Transfer Pricing Associates

Governmental Infringement of IP

post Friday June 21, 2013

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Governments have long had the ability to dramatically alter the landscape of a marketplace and how businesses function, but a recent suit filed by a company in Calgary is now setting how governments regulate the use of intellectual property at the center of IP news. While the government is tasked with protecting and compensating property and there are a great deal of regulations that aide governments in doing this, there seems to be a lack of protection for intellectual property. Geophysical Service Incorporated (GSI), is a data gathering company based in Calgary, Canada that has encountered a lack of protection provided by the government of its intellectual property.
GSI specializes in gathering marine seismic data by conducting expensive off shore seismic surveys in order to serve the petroleum and energy industry. The data that is collected by GSI offers critical insight into the potential petroleum reserves located off shore and is clearly extremely valuable and important for GSI’s business to be profitable. It is clear that GSI’s business is helpful for petroleum companies and generates a great deal of value for a wide range of stakeholders. While none of GSI’s activities or this scenario sound like they would lead to a lack of protection, GSI now faces a great issue with the governments of Nova Scotia and Newfoundland. In order for GSI to maintain their permits, the local authorities stated they were required to submit their data to the governing bodies. While this request is not unusual, what ensued is. After a period of 10 years in confidentiality, both governments released the data to the general public. Once the data became part of the public domain, it eliminated the potential for GIS to sell the valuable data to consumers, and consequently undermined their ability to make a profit on their IP.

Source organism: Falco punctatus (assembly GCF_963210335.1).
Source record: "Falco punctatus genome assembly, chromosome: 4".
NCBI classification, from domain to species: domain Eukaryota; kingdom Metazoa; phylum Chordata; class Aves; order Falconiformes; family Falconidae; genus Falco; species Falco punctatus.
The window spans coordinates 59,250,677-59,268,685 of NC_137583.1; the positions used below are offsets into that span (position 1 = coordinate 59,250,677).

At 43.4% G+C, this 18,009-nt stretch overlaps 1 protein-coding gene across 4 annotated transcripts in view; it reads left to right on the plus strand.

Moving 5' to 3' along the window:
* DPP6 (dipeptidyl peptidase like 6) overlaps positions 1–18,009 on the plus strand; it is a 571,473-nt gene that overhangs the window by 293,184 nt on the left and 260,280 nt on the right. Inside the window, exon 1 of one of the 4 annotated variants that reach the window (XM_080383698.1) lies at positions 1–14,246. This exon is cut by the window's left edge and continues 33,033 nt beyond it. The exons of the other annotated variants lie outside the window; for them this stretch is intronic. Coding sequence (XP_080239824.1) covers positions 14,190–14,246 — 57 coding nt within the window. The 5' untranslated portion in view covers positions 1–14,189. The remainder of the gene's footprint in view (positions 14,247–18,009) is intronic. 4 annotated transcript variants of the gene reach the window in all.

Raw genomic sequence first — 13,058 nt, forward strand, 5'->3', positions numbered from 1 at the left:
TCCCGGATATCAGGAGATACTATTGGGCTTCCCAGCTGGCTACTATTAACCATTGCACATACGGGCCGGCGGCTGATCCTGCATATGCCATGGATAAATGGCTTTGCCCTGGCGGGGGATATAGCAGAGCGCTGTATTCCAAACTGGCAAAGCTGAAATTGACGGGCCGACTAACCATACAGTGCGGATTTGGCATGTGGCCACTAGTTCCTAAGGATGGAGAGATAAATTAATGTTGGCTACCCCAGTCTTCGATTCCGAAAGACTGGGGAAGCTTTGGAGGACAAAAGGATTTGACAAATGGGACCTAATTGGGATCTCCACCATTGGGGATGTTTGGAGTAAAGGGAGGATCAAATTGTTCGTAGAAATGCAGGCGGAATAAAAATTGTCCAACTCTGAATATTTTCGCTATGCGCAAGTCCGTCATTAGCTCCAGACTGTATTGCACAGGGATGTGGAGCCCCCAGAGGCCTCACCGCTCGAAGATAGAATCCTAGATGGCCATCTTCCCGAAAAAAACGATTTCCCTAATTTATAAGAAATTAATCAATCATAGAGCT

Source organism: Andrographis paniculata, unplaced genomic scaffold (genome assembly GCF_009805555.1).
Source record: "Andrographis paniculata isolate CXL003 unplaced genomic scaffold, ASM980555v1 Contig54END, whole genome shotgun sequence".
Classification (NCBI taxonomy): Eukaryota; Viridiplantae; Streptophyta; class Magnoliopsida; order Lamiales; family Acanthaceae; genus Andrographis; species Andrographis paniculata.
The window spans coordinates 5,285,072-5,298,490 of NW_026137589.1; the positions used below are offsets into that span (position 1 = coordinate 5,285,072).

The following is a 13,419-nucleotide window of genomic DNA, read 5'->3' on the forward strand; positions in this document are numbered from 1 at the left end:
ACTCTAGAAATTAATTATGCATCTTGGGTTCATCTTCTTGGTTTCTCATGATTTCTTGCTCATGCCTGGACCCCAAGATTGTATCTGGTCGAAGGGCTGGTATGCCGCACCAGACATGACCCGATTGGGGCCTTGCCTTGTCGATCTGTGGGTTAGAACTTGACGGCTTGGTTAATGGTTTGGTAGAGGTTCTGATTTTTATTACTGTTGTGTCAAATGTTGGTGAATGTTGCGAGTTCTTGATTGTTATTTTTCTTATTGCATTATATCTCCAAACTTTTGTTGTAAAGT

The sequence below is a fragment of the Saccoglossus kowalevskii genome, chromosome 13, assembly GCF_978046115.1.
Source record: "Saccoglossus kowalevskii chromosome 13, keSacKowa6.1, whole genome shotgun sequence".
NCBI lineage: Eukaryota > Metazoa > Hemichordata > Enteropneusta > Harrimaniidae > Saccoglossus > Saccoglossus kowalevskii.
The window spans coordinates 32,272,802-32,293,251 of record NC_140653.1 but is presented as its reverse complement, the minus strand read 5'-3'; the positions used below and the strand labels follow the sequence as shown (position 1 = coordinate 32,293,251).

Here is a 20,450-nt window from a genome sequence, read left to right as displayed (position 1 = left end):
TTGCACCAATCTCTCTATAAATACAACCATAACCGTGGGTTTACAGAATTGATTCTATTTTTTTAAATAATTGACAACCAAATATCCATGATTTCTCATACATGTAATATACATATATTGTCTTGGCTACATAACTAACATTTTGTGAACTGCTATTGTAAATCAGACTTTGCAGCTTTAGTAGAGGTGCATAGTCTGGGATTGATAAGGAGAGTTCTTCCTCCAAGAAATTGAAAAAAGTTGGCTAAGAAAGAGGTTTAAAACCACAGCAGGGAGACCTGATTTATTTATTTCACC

Because of the damages caused by the government, GSI has now taken the regulatory bodies that were responsible, the Canada-Newfoundland Labrador Offshore Petroleum Board, the Canada-Nova Scotia Offshore Petroleum Board, Natural Resources Canada and the National Energy Board to court. The upcoming trial will surely address a current issue and most likely how governments handle similar situations in the future.
Source: Winnipeg Free Press
Image source: free digital photos
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